Yup, USB ports are like clamps for a woodworker, you can never have enough.

    Paul

  4. #4
    Plutonium Lounger
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    Re: Monitor Resolution and USB

    Hello Paul. Good to hear from you. Thanks for the explanation and background. As you've pointed out, all I've ever dealt with is the 4:3 ratio and even my digital camera is designed with those "sizes" in mind. Well, I only set this LCD on the 1280 x 1024 this morning so I'm still getting used to it. I can't say as I can "tell" (with my old eyes) that it's any more well defined than the 1152 x 864 that I've been using ever since a few years ago when I bought my (now) old 19" CRT. Like many others, when I bought this 19" LCD and plugged it in, I didn't even run its drivers, but continued using it at 1152 x 864. Since I've installed it on the new Dell AND connected it via DVI port, I figured I might as well give this a few days of trial to see if I can live with it.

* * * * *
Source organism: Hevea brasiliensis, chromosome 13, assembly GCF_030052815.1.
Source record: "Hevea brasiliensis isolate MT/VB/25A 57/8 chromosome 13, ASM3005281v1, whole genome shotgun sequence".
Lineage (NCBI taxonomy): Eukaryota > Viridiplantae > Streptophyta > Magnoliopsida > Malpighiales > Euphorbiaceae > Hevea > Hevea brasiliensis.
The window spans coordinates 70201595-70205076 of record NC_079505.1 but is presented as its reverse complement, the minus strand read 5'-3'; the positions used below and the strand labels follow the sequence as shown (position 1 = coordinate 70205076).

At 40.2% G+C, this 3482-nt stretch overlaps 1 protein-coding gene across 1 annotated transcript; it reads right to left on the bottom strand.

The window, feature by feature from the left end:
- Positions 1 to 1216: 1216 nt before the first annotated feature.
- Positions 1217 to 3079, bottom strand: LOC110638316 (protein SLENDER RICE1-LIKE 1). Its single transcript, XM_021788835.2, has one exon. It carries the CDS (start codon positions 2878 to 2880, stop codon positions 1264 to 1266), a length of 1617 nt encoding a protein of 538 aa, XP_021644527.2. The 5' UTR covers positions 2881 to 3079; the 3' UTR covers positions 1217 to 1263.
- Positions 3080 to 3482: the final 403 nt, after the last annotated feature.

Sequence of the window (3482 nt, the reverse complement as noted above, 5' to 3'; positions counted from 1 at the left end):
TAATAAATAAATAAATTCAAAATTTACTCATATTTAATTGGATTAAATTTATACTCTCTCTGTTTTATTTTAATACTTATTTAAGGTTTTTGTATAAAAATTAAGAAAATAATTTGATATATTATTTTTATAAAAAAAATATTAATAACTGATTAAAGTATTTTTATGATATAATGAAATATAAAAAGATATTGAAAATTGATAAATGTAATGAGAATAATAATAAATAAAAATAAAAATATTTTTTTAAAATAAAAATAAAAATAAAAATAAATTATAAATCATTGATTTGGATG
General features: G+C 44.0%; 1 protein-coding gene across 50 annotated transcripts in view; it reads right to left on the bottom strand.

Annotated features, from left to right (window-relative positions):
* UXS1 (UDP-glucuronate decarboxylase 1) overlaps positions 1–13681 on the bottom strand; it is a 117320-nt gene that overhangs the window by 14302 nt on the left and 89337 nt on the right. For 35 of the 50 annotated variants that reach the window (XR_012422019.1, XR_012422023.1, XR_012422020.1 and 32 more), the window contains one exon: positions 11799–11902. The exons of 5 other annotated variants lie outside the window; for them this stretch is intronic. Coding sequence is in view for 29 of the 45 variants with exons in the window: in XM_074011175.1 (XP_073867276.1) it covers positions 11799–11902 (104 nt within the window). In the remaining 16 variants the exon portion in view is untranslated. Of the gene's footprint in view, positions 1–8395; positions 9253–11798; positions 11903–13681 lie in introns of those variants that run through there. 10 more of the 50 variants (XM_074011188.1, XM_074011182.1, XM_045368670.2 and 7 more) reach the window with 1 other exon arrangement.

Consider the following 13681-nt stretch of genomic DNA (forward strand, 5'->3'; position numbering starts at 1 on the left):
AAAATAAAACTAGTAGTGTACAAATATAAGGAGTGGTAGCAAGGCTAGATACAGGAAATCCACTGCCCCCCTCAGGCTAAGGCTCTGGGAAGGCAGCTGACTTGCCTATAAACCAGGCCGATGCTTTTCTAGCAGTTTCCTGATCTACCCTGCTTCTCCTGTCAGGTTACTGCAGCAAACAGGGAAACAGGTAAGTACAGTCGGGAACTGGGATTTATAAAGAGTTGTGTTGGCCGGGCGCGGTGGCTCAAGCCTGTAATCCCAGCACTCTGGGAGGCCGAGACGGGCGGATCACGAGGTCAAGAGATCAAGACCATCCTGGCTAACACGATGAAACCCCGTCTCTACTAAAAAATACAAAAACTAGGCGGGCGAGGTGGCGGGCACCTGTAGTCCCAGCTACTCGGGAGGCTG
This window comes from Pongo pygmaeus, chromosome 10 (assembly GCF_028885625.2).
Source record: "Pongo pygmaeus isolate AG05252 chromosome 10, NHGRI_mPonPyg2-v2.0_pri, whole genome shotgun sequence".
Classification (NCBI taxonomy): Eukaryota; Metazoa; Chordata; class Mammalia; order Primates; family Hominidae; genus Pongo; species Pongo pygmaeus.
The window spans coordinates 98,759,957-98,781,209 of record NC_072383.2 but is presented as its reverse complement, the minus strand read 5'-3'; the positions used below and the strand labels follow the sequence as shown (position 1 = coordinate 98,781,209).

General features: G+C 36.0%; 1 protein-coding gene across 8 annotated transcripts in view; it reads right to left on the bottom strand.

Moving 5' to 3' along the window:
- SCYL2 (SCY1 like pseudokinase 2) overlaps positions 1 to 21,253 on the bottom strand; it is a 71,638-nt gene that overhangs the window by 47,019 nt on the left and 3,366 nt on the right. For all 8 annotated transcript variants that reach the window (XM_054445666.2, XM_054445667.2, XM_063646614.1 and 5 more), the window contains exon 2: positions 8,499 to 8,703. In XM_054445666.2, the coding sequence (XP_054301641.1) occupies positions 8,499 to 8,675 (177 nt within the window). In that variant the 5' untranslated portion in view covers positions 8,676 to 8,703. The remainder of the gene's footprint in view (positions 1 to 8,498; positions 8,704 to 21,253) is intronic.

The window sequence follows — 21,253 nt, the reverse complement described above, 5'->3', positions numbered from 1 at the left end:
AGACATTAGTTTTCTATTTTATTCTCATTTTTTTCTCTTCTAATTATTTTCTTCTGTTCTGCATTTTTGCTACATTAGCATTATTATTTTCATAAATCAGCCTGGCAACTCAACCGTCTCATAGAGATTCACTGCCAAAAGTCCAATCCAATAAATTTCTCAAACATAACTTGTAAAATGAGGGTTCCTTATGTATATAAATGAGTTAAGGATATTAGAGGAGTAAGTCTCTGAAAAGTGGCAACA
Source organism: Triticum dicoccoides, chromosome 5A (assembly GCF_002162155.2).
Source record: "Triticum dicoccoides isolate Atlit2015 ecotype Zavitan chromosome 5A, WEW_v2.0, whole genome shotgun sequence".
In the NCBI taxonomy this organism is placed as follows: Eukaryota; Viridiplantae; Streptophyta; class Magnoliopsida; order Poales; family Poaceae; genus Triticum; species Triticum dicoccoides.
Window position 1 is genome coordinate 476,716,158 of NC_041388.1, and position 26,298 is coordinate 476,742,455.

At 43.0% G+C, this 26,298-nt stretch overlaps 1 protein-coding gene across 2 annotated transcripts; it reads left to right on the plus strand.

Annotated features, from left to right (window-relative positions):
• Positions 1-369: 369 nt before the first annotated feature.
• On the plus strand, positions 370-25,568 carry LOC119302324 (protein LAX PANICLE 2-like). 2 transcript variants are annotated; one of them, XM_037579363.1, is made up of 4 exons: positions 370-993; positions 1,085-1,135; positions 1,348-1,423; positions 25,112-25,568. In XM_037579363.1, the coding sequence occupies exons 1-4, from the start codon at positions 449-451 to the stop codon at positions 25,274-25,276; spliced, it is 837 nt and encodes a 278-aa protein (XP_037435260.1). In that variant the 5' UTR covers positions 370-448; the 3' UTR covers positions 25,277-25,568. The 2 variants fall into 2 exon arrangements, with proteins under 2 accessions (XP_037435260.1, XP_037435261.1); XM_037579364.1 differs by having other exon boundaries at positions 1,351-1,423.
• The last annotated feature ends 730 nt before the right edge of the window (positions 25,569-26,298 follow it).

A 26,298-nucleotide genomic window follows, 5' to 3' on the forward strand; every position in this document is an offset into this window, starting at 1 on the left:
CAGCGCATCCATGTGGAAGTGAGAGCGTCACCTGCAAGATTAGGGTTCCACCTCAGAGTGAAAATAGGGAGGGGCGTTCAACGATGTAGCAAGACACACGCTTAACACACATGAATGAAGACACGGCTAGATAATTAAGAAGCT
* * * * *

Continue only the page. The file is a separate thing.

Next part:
5. #5
    3 Star Lounger
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    Re: Monitor Resolution and USB

    Edited by HansV to make picture smaller - please don't post images larger than 640x480 pixels.

    If the print is too small you could make a global change by enlarging everything by increasing the dpi from a default 96 to 120 in the advanced options.
    Attached Images Attached Images

  6. #6
    Plutonium Lounger
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    Re: Monitor Resolution and USB

    Good idea, thanks, I didn't think of that. But I think it's just the shock to my eyes of a "new thing" and that I might get used to it. I wear trifocal glasses and with my LCD at arm's length away, I can read the screen through the middle lens just fine. Way back in the early Win98 days, I used to have MANY of the aspects of Windows set to a BOLD font, for it made for easier reading for me. But I soon tired of that and have not been doing anything like that since those days. Thanx for the suggestion...